Learning Git: What Is Stashing?
Learning Git: What Is Stashing?
Stashing is a Git function that allows you to temporarily save your file changes without applying them to your project.
Join the DZone community and get the full member experience.Join For Free
We've all been there. Whether you were multitasking, or just simply selected the wrong working branch, there has likely been a time that you wanted to save your file changes but you weren't ready to commit them.
Enter stashing. Stashing is a Git function that allows you to temporarily save your file changes without applying them to your project. This can be especially helpful when collaborating with others, giving you more time to perfect your changes before sharing.
What Is Stashing?
In this article, we'll answer the question 'what is stashing?' and show you how to use the GitKraken Git Client to quickly and easily stash your changes.
Watch this beginner Git tutorial video to see how easy it is to stash file changes in GitKraken!
Get the latest version of the GitKraken Git Client:Download GitKraken Free
Managing Distractions and Mistakes
In most cases, when you edit, add, or delete a file in your working repository, you would stage and then commit those changes to apply them to your project.
But let's say, for instance, that your team lead asks you to review another branch...like Right. Now. Your attention is diverted and you must switch branches ( hurry!!), but you're not ready to commit your changes ( ah! panic sets in...).
Or, worse yet, you've been working on the wrong branch entirely (Son of a!). You don't want to lose your work, but you can't apply the changes to the branch currently checked out (cue sobbing at your desk).
These are two common developer situations where stashing can save the day. When you create a stash, you are saving uncommitted changes so that you can work on other things without losing your changes.
Stashing: Apply Vs. Pop
When you're ready to finalize these saved changes, you have two options: apply or pop.
Apply will take the stashed changes, apply them to your working directory, and keep the changes saved as a stash.
Pop will do the exact same thing for the first two steps, but it will permanently delete the stash.
A Word of Caution
While stashing can play a helpful role in temporarily saving files for later access, it is not a substitute for committing changes.
Our team also suggests, as a best practice, to use stashing in moderation. If you are constantly utilizing this feature, you will likely lose track of which saved changes are where, making your project increasingly chaotic.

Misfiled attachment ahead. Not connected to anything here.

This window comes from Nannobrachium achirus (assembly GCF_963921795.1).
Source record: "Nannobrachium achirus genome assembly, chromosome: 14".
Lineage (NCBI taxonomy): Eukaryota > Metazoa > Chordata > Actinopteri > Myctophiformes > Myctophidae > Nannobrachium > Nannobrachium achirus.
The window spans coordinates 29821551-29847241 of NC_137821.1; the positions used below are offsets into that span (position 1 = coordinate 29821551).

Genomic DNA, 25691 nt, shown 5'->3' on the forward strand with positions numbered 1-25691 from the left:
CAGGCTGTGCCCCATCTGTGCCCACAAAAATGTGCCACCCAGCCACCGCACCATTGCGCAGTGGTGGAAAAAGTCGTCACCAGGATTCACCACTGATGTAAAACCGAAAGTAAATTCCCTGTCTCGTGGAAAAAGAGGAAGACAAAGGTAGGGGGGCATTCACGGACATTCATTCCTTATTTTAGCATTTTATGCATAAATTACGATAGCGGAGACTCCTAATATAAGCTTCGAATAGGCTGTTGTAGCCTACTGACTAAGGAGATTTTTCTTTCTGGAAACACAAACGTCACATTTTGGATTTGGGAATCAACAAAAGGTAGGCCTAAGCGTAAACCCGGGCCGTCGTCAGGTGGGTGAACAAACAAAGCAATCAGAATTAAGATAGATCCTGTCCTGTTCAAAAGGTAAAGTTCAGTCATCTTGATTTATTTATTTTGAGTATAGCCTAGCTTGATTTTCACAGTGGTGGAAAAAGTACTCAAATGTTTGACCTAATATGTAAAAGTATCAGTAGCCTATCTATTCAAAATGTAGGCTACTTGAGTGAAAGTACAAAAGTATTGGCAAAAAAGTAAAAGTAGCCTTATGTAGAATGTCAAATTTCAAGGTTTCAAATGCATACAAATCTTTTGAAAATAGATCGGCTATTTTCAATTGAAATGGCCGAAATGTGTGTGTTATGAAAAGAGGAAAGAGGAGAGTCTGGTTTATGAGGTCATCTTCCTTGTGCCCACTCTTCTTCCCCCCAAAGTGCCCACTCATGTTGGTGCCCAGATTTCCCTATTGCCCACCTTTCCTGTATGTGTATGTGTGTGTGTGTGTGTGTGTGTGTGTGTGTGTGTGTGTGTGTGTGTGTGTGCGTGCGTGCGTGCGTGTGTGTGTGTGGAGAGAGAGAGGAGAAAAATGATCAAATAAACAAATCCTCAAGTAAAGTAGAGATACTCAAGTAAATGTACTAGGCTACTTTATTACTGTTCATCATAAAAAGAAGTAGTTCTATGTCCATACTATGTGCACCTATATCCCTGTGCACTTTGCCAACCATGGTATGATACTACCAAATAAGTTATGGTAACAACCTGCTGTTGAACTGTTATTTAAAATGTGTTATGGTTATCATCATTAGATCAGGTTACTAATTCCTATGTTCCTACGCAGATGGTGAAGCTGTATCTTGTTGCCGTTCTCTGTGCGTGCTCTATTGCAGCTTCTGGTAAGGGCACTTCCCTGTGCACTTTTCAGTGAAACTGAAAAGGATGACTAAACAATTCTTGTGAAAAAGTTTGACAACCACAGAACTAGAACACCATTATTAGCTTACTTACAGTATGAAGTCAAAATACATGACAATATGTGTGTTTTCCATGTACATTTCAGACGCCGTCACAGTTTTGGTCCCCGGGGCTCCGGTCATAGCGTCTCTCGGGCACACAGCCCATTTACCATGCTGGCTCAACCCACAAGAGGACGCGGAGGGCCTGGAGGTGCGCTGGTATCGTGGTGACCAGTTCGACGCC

Stashing in GitKraken
GitKraken makes stashing file changes extremely easy and clear, helping you avoid mistakes and ensuring you're committing files to the appropriate branch.
Let's take the following example: You've checked out a feature branch and are making changes to multiple files. Gulp... You just realized you checked out the wrong branch.
To give your future self some context, we suggest naming the stash, which can be done easily by simply typing in the text field next to the WIP node at the top of your commit-graph.
After naming your stash, click the Stash button on the top toolbar inside of GitKraken. Your stashed changes will now appear at the top of your graph as WIP on [insert branch name]: [insert stash name].
Let's say we want to pop this stash. Double-click to check out the correct branch where you wish to see your changes reflected, and click the Pop icon in the GitKraken toolbar. This will apply the changes you stashed onto the correct branch and then delete your stash.
From here, you can stage and commit your changes.
Alternatively, if you wish to apply the stash, you can right-click directly on the stash to access this option in GitKraken. Performing this action will apply the stashed changes onto the correct branch, but will also keep the stash intact.
When done correctly, the stash function can be a real lifesaver. And thankfully, the GitKraken Git Client makes it intuitive and clean so you can keep your project organized to more effectively collaborate with your team.
Published at DZone with permission of Jonathan Silva , DZone MVB. See the original article here.
Opinions expressed by DZone contributors are their own.